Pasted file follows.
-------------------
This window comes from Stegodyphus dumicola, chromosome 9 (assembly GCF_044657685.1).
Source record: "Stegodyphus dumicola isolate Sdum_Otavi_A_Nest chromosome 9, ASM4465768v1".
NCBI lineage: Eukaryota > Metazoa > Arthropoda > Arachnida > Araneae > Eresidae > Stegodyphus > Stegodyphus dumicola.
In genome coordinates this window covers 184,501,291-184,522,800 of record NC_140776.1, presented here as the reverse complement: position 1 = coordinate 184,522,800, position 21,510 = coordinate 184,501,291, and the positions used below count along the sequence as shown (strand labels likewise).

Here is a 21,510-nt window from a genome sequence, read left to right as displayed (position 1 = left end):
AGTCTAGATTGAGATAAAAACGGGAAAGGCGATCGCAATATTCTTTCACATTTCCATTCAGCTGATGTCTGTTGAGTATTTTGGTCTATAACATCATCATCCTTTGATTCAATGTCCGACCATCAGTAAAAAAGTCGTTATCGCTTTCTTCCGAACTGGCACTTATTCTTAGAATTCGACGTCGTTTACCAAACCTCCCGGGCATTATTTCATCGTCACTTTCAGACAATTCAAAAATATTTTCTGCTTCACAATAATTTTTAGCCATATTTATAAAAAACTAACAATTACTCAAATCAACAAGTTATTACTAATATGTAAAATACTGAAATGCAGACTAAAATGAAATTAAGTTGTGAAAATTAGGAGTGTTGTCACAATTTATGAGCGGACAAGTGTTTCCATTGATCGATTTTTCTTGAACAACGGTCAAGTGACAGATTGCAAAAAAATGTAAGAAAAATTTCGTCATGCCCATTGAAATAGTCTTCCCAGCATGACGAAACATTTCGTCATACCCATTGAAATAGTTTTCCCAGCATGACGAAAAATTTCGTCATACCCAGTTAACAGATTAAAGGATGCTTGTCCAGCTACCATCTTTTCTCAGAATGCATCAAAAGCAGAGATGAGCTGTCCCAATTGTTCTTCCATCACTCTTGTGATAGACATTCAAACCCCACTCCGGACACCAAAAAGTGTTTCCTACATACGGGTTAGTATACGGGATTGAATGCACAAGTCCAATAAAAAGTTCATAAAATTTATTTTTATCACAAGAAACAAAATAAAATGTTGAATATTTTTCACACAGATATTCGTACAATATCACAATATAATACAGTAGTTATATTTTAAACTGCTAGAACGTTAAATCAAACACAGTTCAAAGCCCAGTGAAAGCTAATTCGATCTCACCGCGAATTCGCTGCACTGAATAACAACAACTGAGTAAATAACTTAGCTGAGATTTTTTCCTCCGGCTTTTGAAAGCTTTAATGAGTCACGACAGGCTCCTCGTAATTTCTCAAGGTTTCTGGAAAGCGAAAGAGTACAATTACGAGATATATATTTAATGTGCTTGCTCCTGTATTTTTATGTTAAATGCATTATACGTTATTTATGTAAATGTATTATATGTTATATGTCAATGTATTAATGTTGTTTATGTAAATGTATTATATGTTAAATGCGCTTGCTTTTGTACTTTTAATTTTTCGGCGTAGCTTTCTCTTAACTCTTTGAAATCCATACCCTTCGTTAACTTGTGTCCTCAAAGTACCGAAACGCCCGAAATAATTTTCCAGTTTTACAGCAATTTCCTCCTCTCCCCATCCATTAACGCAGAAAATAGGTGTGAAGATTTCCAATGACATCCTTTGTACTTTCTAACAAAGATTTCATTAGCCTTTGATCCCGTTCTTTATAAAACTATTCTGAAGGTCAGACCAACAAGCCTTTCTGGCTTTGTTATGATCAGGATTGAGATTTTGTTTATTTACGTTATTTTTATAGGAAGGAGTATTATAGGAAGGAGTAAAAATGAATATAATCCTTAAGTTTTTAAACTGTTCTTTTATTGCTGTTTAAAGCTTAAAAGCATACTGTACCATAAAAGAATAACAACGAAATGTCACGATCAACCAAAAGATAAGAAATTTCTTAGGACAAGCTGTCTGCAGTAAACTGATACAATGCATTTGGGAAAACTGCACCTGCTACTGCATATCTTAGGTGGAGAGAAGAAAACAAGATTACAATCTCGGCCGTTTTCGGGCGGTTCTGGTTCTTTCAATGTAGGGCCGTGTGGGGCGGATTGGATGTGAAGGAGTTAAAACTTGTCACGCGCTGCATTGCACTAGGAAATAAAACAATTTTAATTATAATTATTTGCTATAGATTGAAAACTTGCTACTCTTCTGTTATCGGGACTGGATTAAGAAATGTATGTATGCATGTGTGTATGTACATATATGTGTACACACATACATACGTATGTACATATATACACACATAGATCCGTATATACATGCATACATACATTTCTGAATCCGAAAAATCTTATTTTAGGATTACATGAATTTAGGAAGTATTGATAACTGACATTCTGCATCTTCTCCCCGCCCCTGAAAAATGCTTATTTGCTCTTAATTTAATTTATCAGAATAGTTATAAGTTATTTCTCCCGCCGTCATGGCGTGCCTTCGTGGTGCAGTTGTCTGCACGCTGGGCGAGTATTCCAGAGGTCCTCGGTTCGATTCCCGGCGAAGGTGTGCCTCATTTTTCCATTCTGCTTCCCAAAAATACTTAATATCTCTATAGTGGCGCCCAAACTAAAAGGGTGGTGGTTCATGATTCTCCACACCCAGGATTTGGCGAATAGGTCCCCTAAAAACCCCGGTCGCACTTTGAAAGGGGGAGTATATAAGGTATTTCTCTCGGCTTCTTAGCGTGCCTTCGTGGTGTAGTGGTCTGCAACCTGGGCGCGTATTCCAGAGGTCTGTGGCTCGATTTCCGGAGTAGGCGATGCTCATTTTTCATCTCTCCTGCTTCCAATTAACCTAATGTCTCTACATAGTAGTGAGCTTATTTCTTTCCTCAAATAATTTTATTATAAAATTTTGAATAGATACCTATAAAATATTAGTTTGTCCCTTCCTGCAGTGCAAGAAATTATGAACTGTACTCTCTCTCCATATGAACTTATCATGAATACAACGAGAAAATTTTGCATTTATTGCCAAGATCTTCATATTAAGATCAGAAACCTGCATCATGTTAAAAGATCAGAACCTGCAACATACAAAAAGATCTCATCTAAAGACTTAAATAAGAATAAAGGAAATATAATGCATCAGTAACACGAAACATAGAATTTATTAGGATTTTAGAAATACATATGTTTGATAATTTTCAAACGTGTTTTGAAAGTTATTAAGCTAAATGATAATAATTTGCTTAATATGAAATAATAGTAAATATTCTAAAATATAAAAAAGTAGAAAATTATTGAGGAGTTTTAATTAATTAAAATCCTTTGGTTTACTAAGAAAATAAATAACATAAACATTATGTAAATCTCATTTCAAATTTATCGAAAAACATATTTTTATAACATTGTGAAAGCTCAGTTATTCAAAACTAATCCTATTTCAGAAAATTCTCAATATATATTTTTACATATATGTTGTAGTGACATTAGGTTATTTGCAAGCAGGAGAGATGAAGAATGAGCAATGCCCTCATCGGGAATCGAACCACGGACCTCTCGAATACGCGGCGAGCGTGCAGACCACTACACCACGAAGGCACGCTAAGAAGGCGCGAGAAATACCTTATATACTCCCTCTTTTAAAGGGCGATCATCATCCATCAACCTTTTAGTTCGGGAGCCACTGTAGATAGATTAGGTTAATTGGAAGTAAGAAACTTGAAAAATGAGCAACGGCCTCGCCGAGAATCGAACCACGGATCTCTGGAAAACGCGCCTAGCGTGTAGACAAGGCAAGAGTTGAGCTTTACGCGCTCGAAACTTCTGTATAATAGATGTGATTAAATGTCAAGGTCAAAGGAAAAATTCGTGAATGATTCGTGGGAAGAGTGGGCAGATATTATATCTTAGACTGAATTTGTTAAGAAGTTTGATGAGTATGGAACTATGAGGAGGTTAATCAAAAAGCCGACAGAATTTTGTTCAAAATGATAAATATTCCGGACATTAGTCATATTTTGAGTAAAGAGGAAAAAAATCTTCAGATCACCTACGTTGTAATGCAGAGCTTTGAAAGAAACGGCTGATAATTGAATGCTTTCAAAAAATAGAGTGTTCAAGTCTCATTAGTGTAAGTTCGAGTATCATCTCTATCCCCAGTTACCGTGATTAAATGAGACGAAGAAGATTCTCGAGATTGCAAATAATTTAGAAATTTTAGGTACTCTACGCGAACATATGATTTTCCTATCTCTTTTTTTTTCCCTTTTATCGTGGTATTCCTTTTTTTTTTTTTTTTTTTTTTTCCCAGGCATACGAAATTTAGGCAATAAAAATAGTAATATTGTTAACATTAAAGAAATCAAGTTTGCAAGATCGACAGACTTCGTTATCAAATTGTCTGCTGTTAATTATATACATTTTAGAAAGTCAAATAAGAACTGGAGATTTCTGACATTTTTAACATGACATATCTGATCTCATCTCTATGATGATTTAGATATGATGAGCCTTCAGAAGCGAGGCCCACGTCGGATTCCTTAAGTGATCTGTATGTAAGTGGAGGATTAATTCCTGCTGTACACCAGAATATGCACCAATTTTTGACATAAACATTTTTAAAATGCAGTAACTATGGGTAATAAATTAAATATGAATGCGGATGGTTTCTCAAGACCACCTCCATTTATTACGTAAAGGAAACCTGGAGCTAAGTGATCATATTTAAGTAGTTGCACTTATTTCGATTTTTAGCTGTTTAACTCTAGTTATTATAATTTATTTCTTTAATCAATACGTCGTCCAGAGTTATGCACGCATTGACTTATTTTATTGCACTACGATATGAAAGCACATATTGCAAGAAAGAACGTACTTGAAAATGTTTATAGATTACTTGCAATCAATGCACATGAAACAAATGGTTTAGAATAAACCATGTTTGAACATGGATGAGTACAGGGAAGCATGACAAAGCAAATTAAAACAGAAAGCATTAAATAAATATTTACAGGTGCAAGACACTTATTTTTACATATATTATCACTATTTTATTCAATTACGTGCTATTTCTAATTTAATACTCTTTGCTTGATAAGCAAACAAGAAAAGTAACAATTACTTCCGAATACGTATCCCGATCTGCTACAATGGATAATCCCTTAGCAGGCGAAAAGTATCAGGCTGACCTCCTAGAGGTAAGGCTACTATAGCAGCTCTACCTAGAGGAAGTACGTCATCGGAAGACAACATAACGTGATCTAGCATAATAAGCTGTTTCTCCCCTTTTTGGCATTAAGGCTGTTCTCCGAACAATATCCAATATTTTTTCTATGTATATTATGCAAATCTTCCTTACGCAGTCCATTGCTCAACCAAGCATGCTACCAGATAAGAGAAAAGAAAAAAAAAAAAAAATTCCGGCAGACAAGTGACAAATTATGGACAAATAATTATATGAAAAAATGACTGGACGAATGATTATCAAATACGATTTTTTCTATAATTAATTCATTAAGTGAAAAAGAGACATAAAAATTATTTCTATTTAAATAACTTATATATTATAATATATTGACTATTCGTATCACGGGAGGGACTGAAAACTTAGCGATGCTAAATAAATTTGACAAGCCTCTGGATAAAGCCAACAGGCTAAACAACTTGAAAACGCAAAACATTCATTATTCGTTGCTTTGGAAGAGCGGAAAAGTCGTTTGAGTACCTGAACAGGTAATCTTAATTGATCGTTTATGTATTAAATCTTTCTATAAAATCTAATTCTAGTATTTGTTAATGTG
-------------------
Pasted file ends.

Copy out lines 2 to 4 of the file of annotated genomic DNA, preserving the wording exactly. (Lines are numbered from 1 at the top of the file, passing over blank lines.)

Source record: "Stegodyphus dumicola isolate Sdum_Otavi_A_Nest chromosome 9, ASM4465768v1".
NCBI lineage: Eukaryota > Metazoa > Arthropoda > Arachnida > Araneae > Eresidae > Stegodyphus > Stegodyphus dumicola.
In genome coordinates this window covers 184,501,291-184,522,800 of record NC_140776.1, presented here as the reverse complement: position 1 = coordinate 184,522,800, position 21,510 = coordinate 184,501,291, and the positions used below count along the sequence as shown (strand labels likewise).